Ecological Footprint is a term that has been making the rounds lately. Let’s take a look at exactly what it means.
Ecological Footprint is an analytical methodology that is used to measure the amount of global resources a population (or and individual, activity, country, and so on) uses. In a recent post, One Scary Chart, I wrote about explosive and exponential population growth observed in the last few hundred years. Well, Ecological Footprint is a great tool for measuring the impact of our new found population on resources and compare that demand to available resources.
What is Ecological Footprint
Footprintnetwork.org defines Ecological Footprint as:
A measure of how much area of biologically productive land and water an individual, population or activity requires to produce all the resources it consumes and to absorb the waste it generates, using prevailing technology and resource management practices.
This methodology started life around 1992 when the first academic publication about the issue was created by William Rees. The concept and methodology was the subject of the PhD of a student of Rees, Mathis Wackernagel. Since then the methodology has developed into a sophisticated tool and is routinely applied to the patterns of production and consumption of over 200 countries.
While the calculation method is complex and
involved, at the highest level, Ecological Footprint seeks simply to compare Consumption Footprint to Biological Capacity.
A Few Key Definitions
For a few of definitions (again from footprintnetwork.org):
Embodies all the resources, including energy, necessary to provide it to the consumer. In full life-cycle accounting, everything used along the production chain is taken into account, including any losses along the way.
The capacity of ecosystems to produce useful biological materials and to absorb waste materials generated by humans, using current management schemes and extraction technologies. (Also called biocapacity.)
The [land or water] area used to support a defined population’s consumption.
These concepts are brought together to create the Ecological Footprint that is most often reported in global acres (an average of the capacity of actual acres since every acre varies in capacity due to factors like soil quality, climate, water availability, management practices and so on) or in terms of the number of earths required to meet the demand.
Biocapacity calculations are based on 5 different area (land or water) types:
Our Current Footprint
So where are we today? By most calculations we are consuming presently around 1.5 earths of capacity. This means that capacity is being depleted faster than it renews. For this to make more sense we can think of extractive resources such as oil to see that we may be extracting oil at a rate faster than it replenishes, or that we are producing carbon dioxide faster than it can be absorbed.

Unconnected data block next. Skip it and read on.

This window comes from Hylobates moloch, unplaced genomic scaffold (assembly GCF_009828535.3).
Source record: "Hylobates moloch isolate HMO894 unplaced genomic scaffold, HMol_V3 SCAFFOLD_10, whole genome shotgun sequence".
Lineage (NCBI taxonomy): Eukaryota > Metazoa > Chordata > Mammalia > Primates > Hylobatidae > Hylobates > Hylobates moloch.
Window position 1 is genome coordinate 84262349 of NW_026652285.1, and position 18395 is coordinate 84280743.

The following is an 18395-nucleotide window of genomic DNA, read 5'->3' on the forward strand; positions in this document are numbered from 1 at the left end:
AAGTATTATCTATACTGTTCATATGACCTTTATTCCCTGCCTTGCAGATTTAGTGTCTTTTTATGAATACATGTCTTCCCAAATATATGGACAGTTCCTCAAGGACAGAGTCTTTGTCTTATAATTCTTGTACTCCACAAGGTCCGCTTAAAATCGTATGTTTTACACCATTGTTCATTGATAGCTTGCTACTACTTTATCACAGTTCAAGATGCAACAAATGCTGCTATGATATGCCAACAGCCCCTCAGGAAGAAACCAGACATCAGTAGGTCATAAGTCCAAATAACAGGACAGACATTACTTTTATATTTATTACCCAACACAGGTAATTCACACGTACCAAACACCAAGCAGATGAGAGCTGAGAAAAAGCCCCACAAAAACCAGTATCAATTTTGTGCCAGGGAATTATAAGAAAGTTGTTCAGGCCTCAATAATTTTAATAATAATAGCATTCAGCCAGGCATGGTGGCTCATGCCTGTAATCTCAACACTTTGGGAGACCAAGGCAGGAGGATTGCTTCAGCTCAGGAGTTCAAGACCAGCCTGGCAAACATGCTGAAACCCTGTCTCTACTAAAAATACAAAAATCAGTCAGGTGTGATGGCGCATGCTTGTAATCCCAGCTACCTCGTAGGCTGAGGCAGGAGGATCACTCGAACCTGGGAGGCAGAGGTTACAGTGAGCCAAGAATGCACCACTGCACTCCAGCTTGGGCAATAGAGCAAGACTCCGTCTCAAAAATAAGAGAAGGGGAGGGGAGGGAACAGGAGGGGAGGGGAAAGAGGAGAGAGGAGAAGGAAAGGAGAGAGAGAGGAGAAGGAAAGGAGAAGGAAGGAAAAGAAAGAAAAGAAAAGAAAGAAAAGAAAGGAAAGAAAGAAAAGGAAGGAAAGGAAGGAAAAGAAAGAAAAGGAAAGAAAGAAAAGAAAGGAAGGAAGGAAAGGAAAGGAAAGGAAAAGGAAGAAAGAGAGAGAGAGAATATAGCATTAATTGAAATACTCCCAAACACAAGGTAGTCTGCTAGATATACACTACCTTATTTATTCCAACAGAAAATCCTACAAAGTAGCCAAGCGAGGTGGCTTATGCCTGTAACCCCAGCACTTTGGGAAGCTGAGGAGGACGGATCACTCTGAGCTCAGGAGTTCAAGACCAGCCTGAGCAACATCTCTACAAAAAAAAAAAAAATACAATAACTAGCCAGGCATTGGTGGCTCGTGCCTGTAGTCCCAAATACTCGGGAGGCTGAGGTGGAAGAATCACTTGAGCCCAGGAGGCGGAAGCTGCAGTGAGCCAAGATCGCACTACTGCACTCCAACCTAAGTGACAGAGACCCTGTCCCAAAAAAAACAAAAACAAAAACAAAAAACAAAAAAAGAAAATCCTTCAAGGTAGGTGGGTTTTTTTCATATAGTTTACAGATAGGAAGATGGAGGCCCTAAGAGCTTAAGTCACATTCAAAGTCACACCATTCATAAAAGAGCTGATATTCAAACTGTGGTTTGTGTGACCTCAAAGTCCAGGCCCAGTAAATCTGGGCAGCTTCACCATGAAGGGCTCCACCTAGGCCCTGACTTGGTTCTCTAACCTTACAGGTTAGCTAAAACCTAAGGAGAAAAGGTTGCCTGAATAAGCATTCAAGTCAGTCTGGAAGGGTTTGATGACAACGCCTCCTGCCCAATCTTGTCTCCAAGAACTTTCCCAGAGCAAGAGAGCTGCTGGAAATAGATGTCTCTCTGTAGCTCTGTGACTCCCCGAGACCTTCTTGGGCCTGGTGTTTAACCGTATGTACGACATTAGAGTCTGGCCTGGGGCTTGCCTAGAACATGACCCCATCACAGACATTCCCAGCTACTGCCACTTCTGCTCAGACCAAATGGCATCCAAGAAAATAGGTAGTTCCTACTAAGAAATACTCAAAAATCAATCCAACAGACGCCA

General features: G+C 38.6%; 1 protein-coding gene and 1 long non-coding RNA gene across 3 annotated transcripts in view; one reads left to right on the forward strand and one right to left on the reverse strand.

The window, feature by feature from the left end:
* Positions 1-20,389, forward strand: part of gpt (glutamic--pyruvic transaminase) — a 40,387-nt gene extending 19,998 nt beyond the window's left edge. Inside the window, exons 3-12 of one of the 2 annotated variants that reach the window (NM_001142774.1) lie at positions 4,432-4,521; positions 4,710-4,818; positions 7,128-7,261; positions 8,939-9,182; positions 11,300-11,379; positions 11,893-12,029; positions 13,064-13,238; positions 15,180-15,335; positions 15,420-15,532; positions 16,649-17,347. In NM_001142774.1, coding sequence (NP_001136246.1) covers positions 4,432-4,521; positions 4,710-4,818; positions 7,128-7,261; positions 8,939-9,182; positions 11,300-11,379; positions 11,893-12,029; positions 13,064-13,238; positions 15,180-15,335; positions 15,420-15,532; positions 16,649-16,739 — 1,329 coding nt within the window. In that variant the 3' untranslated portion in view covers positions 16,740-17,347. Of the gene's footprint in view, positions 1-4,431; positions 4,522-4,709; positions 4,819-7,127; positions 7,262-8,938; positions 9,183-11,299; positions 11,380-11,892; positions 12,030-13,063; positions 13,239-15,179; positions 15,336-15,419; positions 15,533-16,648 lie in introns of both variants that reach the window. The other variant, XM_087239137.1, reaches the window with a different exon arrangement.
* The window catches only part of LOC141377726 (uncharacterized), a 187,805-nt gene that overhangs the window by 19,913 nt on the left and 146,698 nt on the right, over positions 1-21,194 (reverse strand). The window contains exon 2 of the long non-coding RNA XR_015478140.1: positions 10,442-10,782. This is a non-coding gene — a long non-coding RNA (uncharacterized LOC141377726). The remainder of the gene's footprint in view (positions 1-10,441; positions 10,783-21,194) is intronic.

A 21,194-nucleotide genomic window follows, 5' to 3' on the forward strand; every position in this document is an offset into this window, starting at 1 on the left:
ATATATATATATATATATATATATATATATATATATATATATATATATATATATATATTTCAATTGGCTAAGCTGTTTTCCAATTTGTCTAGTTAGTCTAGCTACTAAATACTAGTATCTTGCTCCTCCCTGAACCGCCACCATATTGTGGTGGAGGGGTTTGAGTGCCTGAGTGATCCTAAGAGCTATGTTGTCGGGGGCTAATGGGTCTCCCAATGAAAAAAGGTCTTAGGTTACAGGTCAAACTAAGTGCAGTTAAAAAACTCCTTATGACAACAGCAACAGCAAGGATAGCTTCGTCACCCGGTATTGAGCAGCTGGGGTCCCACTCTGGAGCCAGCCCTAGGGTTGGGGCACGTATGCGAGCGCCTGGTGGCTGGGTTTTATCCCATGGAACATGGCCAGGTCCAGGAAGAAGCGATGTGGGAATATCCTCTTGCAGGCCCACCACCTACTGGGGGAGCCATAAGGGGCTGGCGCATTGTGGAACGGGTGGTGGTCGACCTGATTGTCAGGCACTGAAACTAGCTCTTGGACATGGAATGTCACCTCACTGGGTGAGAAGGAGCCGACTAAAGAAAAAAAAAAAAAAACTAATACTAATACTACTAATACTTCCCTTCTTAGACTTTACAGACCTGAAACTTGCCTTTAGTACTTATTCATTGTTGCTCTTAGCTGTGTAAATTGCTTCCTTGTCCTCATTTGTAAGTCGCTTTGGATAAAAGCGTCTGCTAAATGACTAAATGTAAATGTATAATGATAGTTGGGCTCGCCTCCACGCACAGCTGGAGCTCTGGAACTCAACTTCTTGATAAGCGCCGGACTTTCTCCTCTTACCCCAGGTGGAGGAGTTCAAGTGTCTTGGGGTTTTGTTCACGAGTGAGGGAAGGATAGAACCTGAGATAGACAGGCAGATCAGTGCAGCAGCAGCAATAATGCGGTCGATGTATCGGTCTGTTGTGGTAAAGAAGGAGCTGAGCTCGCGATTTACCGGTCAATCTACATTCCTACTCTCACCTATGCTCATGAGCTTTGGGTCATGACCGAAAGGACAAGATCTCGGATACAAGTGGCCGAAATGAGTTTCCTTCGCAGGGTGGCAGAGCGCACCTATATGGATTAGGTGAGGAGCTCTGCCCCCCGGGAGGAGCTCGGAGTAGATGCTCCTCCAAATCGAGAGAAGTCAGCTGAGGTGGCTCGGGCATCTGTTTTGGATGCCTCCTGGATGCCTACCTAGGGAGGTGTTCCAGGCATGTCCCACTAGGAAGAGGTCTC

In fact, while many consumption footprint elements are growing, none are growing nearly as fast as demand for carbon dioxide absorption. The following image shows some recent trends.
As you can see from the chart, starting around the mid 1970’s, demand is believed to have been outstripping supply leading to net liquidation of resources with carbon dioxide leading the charge.
Who are the Worst Offenders?
Let’s take a look at Ecological Footprint by region and at the figures for the US based on 2010 data tables from footprintnetwork.org (Raw data and some of the calculations are downloadable here: The 2010 Data Tables).
(Note that the values calculated in units of earths is based on the global average biocapacity of 1.8 hectacres per person) To understand the earths figure a bit better, if all people on earth consumed at the rate of 4.49 earths per capital as is the case in the US, we would need 4.49 earths-worth of capacity to stay even. We can clearly see that production (biocapacity) is higher is some areas than others – but also that in all areas, demand is overshooting capacity with the global consumption equal to about 1.51 times what we are presently producing. (It is important to not confuse production with extraction – for example, in the case of oil, accessible oil is being extracted at a high relative rate, but not being produced (or replenished in other words) at a high relative rate.
Now keeping in mind the vast majority of present and coming future population living below the standards of more developed regions, what is to be done about this situation. That of course is the most important question facing this and near term future generations!
Elasticity vs. Tradeoffs
We can imagine in certain areas that there is elasticity in supply – for example through better science and management, we can surely increase food production. In other areas we can likewise see inelasticity – for example in production of new oil reserves. We can also see severe tradeoffs between areas. Oil may be burned to run desalination plants, but this produces more CO2. We can of course clear more forests to create arable land – but this likewise reduces carbon absorption capacity.
Intuitively it seems a pipe dream that all people on earth could (at least in any near-term scenario) experience the consumption rates of those in more developed regions.
On a modestly more optimistic note, there certainly are things that can be done to reduce consumption – especially by those of us in regions consuming the most.
On the energy front, at least we know that there is more than enough renewable energy to go around and that it is just a matter of willpower and cost (at least near term cost) to harvest it.
CEO | Rain8 Group LLC